Do you know how to wire a plug, change a tyre or bleed a radiator? If not, you might be part of a growing number of twenty to forty year olds who lack the basic manual skills that older generations have.
Living in the modern age surrounded by the latest gadgets designed to make life easier, many young people have not been forced to grow up learning useful manual skills. As a result, the UK has an entire generation of young people who, if faced with a domestic challenge, will turn to their parents or alternatively fork out an average of £1,700 a year to tradesmen.
A B&Q survey of more than 2,500 people found that one in six under 35 year olds cannot change a plug.
Simple tasks such as hanging wallpaper or turning up the hem on a skirt are alien to many UK natives under 30. Whether it’s a case of ‘can’t fix it, won’t fix it’ is unknown. There is little doubt, however, that modern technology has prevented people from learning some of these essential life skills.
So, how bad is it? How deep have we sunken ourselves into this world of fast food, fast fashion and fast gadgets?
Bleeding a radiator
According to research from British Gas, half of Brits under 40 don’t know how to bleed a radiator. The mild winters of the 1980s and 1990s meant they never had to learn, leaving 75% of young adults clueless.
Whilst many may want to try their hands at becoming a DIY master, they could end up with a burst pipe and a call to their home insurance provider. The only life lesson you will learn after a DIY disaster would be to call in a professional to deal with issues beyond your expertise!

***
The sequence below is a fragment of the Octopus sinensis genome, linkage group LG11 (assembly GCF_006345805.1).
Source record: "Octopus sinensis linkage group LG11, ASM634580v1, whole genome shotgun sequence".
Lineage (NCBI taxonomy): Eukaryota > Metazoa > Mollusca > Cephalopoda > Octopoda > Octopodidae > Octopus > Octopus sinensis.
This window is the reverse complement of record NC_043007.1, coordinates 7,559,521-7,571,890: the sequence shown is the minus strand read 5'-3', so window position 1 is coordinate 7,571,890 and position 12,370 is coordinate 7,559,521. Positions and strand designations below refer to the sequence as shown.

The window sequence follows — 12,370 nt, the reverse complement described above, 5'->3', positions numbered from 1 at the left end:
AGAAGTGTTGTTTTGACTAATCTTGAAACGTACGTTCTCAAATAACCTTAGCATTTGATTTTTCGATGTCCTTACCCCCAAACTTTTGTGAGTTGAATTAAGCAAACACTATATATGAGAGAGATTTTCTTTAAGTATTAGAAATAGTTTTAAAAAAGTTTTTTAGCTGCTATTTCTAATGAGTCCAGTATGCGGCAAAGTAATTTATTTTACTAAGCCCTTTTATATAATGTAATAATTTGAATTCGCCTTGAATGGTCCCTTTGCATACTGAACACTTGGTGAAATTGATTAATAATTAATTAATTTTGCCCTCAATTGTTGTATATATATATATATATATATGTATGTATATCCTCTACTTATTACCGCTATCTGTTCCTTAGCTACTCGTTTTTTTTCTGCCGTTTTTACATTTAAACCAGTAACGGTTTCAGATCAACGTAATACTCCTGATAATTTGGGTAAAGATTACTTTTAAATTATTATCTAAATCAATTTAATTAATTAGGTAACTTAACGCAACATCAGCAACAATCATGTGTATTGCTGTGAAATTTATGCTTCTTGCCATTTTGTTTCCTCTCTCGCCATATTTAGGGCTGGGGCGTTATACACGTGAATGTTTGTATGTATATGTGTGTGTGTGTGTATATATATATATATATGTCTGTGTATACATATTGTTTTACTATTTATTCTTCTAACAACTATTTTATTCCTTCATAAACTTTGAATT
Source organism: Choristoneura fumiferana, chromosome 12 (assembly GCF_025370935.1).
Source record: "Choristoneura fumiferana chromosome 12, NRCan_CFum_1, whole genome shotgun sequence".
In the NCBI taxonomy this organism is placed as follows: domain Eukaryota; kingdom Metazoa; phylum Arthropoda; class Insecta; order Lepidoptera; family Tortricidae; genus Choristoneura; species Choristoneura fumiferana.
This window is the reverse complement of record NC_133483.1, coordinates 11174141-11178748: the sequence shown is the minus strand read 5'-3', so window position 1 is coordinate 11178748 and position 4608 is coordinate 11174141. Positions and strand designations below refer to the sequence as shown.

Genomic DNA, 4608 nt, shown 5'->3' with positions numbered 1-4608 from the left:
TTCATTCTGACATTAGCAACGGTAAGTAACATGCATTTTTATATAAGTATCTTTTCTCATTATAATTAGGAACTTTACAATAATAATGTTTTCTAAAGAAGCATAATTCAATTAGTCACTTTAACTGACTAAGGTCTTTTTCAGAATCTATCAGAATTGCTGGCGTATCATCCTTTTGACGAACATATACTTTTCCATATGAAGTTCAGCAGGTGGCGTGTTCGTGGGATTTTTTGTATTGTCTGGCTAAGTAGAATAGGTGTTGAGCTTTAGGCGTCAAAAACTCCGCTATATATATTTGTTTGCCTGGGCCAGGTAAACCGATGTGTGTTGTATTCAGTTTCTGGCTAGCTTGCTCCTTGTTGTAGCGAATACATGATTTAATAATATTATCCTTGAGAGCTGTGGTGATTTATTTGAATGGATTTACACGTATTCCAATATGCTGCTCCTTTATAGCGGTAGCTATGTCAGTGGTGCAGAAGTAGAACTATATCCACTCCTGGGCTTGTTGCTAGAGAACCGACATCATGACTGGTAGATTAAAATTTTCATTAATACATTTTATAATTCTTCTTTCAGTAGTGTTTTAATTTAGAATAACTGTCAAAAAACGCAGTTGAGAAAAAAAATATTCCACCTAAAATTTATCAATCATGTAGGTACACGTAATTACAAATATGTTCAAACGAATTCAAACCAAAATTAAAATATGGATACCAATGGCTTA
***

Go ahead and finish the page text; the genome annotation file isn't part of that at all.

Changing a tyre
Changing a tyre for young people is more likely to involve a mechanic called Jack rather than using an actual jack. What was once a typical task for the average man is now unknown territory in many cases. Is this entirely down to a lack of skills?
New car tyres are often machine-bolted on, making them incredibly secure, yet near impossible to remove with pure muscle.
Make do and mend
Cheap imports encourage a ‘throw away’ culture as many can just order a next day delivery from IKEA rather than spend time fixing a gadget. Why bother sewing up that old sock when Primark offers 3 pairs for £5. Such skills are a dying art, leaving many reaching for their wallet instead of a sewing kit.
Can’t change a plug
The research found that a number of people under the age of 35 would struggle to wire a plug. Yet, nine out of ten over 50s can re-wire a plug. Dodgy home electrics could see homeowners face a serious DIY disaster.
Grow your own
The research found that fewer than half of young adults know how to grow their own vegetables. However, a massive 70% of over 50s know how to manage a patch and make the most out of their food. Grandparents know more about kitchens, gardens and tool sheds than those born since the mid-1970s.
Whilst the economic downturn might have inspired some to buy a few tomato seeds, gardening skills are still lacking. Under these dark times of financial turmoil, growing-your-own can be a real money saver. Then again, Tesco’s might be having a sale…
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